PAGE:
'Pure Voice' Looks For Parallels Between Local Artists And Modernist Movement

Jul 8, 2015

James Gross, Nature, First-Stage, 1998. Oil on canvas with pasted paper and plastic, mounted on mat board, 11 3/4 x 8 inches. Wichita Art Museum, Gift of Dan R. Rouser in memory of Jake Euker.

The Wichita Art Museum currently has an exhibition of five local artists called Art’s Pure Voice: Abstraction in Wichita. The title is lifted from artist and educator Hans Hofmann.

I am wary of the word “pure” in the title. “Purity” for Hofmann, and art critic Clement Greenberg, was a specific notion in Modernist thought that promoted specific criteria for art. Artists then eventually turned purity into plurality, which marked the transition from Modernism to Postmodernism. The five artists included in the show are Postmodern artists.

Artist James Gross creates collages reminiscent of early Robert Rauschenberg “combine” paintings, where everyday objects meet the expressively painted canvas for a visually complex synthesis of the world.

Painter Kevin Kelly creates paintings of the unkempt strata of everyday life. With titles like Dead Grass and Swimming Pool, Kelly sets a compressed color palette of memory in motion that is messy and muddled, as memories tend to be.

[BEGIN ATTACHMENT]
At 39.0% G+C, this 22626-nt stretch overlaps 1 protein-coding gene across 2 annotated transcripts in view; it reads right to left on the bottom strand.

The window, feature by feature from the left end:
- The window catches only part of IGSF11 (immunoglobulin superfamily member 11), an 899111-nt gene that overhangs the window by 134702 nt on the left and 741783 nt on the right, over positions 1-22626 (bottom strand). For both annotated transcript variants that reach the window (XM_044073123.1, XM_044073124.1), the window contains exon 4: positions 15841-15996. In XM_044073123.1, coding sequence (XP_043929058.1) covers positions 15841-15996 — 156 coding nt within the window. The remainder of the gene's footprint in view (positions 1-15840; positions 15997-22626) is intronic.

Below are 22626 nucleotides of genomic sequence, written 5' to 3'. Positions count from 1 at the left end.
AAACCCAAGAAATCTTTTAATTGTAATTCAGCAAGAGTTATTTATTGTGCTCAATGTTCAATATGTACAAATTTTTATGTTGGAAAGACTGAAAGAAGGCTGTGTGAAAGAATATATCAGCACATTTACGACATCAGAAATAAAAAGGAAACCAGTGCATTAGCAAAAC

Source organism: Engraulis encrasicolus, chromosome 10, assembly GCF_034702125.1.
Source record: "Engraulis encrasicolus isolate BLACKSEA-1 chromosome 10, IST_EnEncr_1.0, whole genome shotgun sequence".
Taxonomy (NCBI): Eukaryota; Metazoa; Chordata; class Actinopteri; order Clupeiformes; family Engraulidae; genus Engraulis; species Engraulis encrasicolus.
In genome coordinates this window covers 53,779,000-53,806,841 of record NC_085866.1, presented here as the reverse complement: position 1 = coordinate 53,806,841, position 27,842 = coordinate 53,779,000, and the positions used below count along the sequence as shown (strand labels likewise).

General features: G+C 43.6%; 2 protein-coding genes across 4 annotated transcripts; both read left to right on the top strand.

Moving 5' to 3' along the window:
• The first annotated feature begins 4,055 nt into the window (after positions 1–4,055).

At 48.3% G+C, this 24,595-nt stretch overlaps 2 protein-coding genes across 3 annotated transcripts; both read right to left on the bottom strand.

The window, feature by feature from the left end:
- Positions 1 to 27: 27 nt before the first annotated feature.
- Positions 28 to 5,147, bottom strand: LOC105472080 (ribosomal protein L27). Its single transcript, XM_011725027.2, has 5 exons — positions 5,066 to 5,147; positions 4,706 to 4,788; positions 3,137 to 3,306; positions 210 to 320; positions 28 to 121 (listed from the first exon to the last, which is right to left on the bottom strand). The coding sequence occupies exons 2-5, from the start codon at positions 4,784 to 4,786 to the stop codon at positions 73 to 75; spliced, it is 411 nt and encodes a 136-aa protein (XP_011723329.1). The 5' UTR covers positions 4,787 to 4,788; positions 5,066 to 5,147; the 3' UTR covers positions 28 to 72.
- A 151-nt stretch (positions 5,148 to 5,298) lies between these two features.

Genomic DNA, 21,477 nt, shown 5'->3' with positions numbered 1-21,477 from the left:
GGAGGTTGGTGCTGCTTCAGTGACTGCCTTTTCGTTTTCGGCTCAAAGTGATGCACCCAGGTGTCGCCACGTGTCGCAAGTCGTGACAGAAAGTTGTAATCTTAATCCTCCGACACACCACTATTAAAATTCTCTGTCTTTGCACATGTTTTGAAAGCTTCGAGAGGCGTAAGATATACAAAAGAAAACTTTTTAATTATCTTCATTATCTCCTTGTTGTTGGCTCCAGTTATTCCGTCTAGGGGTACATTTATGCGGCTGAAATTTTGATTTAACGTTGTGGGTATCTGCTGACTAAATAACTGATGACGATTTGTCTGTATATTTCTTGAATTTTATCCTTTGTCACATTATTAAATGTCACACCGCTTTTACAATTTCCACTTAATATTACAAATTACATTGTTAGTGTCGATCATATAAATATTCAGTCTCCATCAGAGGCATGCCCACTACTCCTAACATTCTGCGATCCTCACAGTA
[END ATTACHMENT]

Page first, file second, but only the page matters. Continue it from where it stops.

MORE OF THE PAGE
Painter and print maker Kevin Mullins creates work of intricate patterns of dizzying dots abruptly meeting acid tones of undulating stripes.

Artist Ann Resnick burns filigree patterns into obituary sections of the newspaper to speak of mortality. Take a deep look at her work to fully appreciate her technique, and linger on her floating floral patterns of life and loss.

Kate Van Steenhuyse suspends her paintings in a state of becoming. Stains, awkward geometries, and ugly colors work both sides of upstretched canvas. Her paintings connect with our own uneasy moments of transition and offer encouragement with titles like Go for It and Just Breathe Through It.

I love when museums focus on the local scene--and this is a strong sampling. However, this modernist premise tries to pay these artists a compliment by connecting them to a great American movement, but the historical context is ill-fitting for all involved.